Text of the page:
“We’re going through!” The Commander’s voice was like thin ice breaking. He wore his full-dress uniform, with the heavily braided white cap pulled down rakishly over one cold gray eye. “We can’t make it, sir. It’s spoiling for a hurricane, if you ask me.” “I’m not asking you, Lieutenant Berg,” said the Commander. “Throw on the power lights! Rev her up to 8,500! We’re going through!” The pounding of the cylinders increased: ta-pocketa-pocketa-pocketa-pocketa-pocketa. The Commander stared at the ice forming on the pilot window. He walked over and twisted a row of complicated dials. “Switch on No. 8 auxiliary!” he shouted. “Switch on No. 8 auxiliary!” repeated Lieutenant Berg. “Full strength in No. 3 turret!” shouted the Commander. “Full strength in No. 3 turret!” The crew, bending to their various tasks in the huge, hurtling eight-engined Navy hydroplane, looked at each other and grinned. “The old man will get us through” they said to one another. “The Old Man ain’t afraid of Hell!” . . .
“Not so fast! You’re driving too fast!” said Mrs. Mitty. “What are you driving so fast for?”
“Hmm?” said Walter Mitty. He looked at his wife, in the seat beside him, with shocked astonishment. She seemed grossly unfamiliar, like a strange woman who had yelled at him in a crowd. “You were up to fifty-five,” she said. “You know I don’t like to go more than forty. You were up to fifty-five.” Walter Mitty drove on toward Waterbury in silence, the roaring of the SN202 through the worst storm in twenty years of Navy flying fading in the remote, intimate airways of his mind.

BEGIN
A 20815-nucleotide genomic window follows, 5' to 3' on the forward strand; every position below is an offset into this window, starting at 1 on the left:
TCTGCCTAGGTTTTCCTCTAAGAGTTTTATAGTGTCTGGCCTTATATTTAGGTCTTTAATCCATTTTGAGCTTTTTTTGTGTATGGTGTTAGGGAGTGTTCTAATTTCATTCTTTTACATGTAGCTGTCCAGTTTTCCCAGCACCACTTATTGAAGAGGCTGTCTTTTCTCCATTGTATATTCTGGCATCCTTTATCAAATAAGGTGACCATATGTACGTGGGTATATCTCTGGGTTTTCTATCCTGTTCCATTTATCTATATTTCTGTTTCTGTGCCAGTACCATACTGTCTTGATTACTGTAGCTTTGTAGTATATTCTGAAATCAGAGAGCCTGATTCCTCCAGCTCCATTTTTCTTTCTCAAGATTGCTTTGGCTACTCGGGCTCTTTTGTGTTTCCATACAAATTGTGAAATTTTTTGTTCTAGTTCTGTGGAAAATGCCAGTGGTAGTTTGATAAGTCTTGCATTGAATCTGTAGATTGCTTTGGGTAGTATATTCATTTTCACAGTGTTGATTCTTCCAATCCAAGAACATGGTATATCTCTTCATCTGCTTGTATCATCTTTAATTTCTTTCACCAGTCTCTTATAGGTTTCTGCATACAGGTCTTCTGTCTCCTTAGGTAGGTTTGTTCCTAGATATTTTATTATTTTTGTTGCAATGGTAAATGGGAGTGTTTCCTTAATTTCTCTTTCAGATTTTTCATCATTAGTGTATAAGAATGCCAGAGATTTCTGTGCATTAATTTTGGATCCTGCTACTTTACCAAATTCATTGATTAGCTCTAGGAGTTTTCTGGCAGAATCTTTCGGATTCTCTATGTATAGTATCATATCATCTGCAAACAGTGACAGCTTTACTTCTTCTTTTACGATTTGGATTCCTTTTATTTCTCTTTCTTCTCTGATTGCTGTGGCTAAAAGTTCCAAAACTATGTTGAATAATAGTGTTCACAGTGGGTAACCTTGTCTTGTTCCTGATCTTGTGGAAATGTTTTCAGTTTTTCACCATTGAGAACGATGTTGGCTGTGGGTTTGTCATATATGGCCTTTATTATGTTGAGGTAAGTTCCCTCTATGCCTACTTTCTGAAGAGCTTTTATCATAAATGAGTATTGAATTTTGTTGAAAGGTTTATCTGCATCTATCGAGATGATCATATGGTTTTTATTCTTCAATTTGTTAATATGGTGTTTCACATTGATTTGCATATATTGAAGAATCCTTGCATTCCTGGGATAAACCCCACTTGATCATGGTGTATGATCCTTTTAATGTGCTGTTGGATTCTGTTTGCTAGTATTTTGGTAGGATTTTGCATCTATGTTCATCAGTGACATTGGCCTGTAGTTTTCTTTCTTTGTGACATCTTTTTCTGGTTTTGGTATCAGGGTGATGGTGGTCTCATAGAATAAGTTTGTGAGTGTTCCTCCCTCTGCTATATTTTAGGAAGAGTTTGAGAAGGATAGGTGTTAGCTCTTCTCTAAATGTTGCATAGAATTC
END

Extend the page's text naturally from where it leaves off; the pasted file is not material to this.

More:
— James Thurber in “The Secret Life of Walter Mitty”
I no longer remember when I first read James Thurber’s famous short story, but I appreciated Walter Mitty. While I had no intention of growing up to be a hen-pecked husband, I was addicted to the world of my imagination, and Mitty was the epitome of imaginators.
Even though my school teachers assigned the Walter Mitty story every few years, they did so for purposes of a tedious discussion and not so we would go and do likewise, imagination-wise.
While Mrs. Skretting was conjugating German verbs and Mrs. Johnson was talking about the symbolism in “The Grapes of Wrath, I was far away.
Early in life, I learned that my imagination was much more interesting–and often more sexy–than diagramming sentences, dissecting happless frogs, or computing the area of a triangle. When asked why I was a lousy student, I said, probably with a touch of youthful arrogance, that I wasn’t planning a career in diagramming, dissecting, or triangles.
“Well where have you been?” my teachers, pastors, parents and other mentor-type individuals asked with a touch of exasperating.
“Trying to save the Alamo,” I said.
“That’s just your imagination. It’ll never get you anywhere good.”
“Tell that to Hemingway, Faulkner and the people behind Mad Magazine.”
“The odds of you being any of those people are small,” they said. “Better to stick with the real world and be a tinker, tailor, soldier or a spy. Or, perhaps you could sell insurance.”
While I fondly remember kissing Holly Golightly in the rain, I’m past that now, for my imagination moves on. This morning I was imagining riding on a flying horse about an Illinois river and this afternoon I plan to imagine fighting a nasty flock of crows in the Mountains.
I’m an author and my imagination is my stock in trade even though I could probably earn more selling insurance or being a tinker or a tailor.
Today is the the 72nd anniverary of the original publication of Thurber’s story. It was, of course, just his imagination. After all these years, I’ve got to tell you that if you think I’m not listening while you tell me about Aunt Mable’s gall blatter surgery or the number of red lights between your house and your office, you’re right.
I’m far away listening to the pounding of the cylinders increase, ta-pocketa-pocketa-pocketa-pocketa-pocketa, as my star cruiser flies in low over the trackless wastes of Mercury where a Klingon War Bird is about to decloak and fire a barrage of photon torpedos.
Malcolm R. Campbell is the author of “Jock Stewart and the Missing Sea of Fire,” an imaginary story about a reporter trying to find a missing race horse in a town that doesn’t exist in real life.